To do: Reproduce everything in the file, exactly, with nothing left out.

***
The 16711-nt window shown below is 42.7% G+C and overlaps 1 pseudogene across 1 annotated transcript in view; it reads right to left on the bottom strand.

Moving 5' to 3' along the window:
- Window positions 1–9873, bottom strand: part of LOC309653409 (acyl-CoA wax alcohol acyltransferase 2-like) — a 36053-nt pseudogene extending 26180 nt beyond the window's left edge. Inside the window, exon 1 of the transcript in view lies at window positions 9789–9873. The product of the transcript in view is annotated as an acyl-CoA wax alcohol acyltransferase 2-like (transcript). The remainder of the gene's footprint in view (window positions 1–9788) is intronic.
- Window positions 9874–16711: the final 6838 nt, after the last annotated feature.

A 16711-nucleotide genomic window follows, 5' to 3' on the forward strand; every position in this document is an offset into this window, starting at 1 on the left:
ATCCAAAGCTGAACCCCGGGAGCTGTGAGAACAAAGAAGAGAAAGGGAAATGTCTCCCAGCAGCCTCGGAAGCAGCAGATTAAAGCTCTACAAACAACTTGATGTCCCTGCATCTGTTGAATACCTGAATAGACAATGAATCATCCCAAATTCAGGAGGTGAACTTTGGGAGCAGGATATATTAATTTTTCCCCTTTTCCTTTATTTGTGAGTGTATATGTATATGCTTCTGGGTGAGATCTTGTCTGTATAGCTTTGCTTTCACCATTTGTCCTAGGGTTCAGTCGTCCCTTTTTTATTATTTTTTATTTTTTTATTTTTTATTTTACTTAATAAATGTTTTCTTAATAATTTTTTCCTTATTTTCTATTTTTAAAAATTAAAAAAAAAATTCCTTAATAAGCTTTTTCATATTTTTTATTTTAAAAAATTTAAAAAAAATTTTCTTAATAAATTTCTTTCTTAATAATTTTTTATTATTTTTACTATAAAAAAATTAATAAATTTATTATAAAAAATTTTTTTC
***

The 16711-nt window shown below is 42.7% G+C and overlaps 1 pseudogene across 1 annotated transcript in view; it reads right to left on the bottom strand.

Moving 5' to 3' along the window:
- Window positions 1–9873, bottom strand: part of LOC309653409 (acyl-CoA wax alcohol acyltransferase 2-like) — a 36053-nt pseudogene extending 26180 nt beyond the window's left edge. Inside the window, exon 1 of the transcript in view lies at window positions 9789–9873. The product of the transcript in view is annotated as an acyl-CoA wax alcohol acyltransferase 2-like (transcript). The remainder of the gene's footprint in view (window positions 1–9788) is intronic.
- Window positions 9874–16711: the final 6838 nt, after the last annotated feature.

A 16711-nucleotide genomic window follows, 5' to 3' on the forward strand; every position in this document is an offset into this window, starting at 1 on the left:
ATCCAAAGCTGAACCCCGGGAGCTGTGAGAACAAAGAAGAGAAAGGGAAATGTCTCCCAGCAGCCTCGGAAGCAGCAGATTAAAGCTCTACAAACAACTTGATGTCCCTGCATCTGTTGAATACCTGAATAGACAATGAATCATCCCAAATTCAGGAGGTGAACTTTGGGAGCAGGATATATTAATTTTTCCCCTTTTCCTTTATTTGTGAGTGTATATGTATATGCTTCTGGGTGAGATCTTGTCTGTATAGCTTTGCTTTCACCATTTGTCCTAGGGTTCAGTCGTCCCTTTTTTATTATTTTTTATTTTTTTATTTTTTATTTTACTTAATAAATGTTTTCTTAATAATTTTTTCCTTATTTTCTATTTTTAAAAATTAAAAAAAAAATTCCTTAATAAGCTTTTTCATATTTTTTATTTTAAAAAATTTAAAAAAAATTTTCTTAATAAATTTCTTTCTTAATAATTTTTTATTATTTTTACTATAAAAAAATTAATAAATTTATTATAAAAAATTTTTTTC